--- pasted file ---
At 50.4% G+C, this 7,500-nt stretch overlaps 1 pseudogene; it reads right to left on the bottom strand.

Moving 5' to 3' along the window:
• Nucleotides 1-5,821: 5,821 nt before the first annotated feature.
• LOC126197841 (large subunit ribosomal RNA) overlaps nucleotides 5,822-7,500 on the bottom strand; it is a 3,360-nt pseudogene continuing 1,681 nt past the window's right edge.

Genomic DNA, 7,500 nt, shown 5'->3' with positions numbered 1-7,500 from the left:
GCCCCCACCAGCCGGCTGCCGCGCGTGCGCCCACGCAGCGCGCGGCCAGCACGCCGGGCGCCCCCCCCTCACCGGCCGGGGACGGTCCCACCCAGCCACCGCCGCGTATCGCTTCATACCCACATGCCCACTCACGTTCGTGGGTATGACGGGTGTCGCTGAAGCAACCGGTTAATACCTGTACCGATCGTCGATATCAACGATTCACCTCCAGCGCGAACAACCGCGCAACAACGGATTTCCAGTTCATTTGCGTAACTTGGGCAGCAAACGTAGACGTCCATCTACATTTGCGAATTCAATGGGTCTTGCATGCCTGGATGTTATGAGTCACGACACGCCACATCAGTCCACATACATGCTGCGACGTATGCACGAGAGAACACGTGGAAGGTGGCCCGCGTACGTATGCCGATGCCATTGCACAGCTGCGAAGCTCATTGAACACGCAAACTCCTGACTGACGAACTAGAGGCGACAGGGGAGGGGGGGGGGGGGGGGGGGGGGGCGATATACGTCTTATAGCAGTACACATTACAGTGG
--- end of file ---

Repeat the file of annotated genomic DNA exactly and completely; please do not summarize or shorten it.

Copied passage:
At 50.4% G+C, this 7,500-nt stretch overlaps 1 pseudogene; it reads right to left on the bottom strand.

Moving 5' to 3' along the window:
• Nucleotides 1-5,821: 5,821 nt before the first annotated feature.
• LOC126197841 (large subunit ribosomal RNA) overlaps nucleotides 5,822-7,500 on the bottom strand; it is a 3,360-nt pseudogene continuing 1,681 nt past the window's right edge.

Genomic DNA, 7,500 nt, shown 5'->3' with positions numbered 1-7,500 from the left:
GCCCCCACCAGCCGGCTGCCGCGCGTGCGCCCACGCAGCGCGCGGCCAGCACGCCGGGCGCCCCCCCCTCACCGGCCGGGGACGGTCCCACCCAGCCACCGCCGCGTATCGCTTCATACCCACATGCCCACTCACGTTCGTGGGTATGACGGGTGTCGCTGAAGCAACCGGTTAATACCTGTACCGATCGTCGATATCAACGATTCACCTCCAGCGCGAACAACCGCGCAACAACGGATTTCCAGTTCATTTGCGTAACTTGGGCAGCAAACGTAGACGTCCATCTACATTTGCGAATTCAATGGGTCTTGCATGCCTGGATGTTATGAGTCACGACACGCCACATCAGTCCACATACATGCTGCGACGTATGCACGAGAGAACACGTGGAAGGTGGCCCGCGTACGTATGCCGATGCCATTGCACAGCTGCGAAGCTCATTGAACACGCAAACTCCTGACTGACGAACTAGAGGCGACAGGGGAGGGGGGGGGGGGGGGGGGGGGGGCGATATACGTCTTATAGCAGTACACATTACAGTGG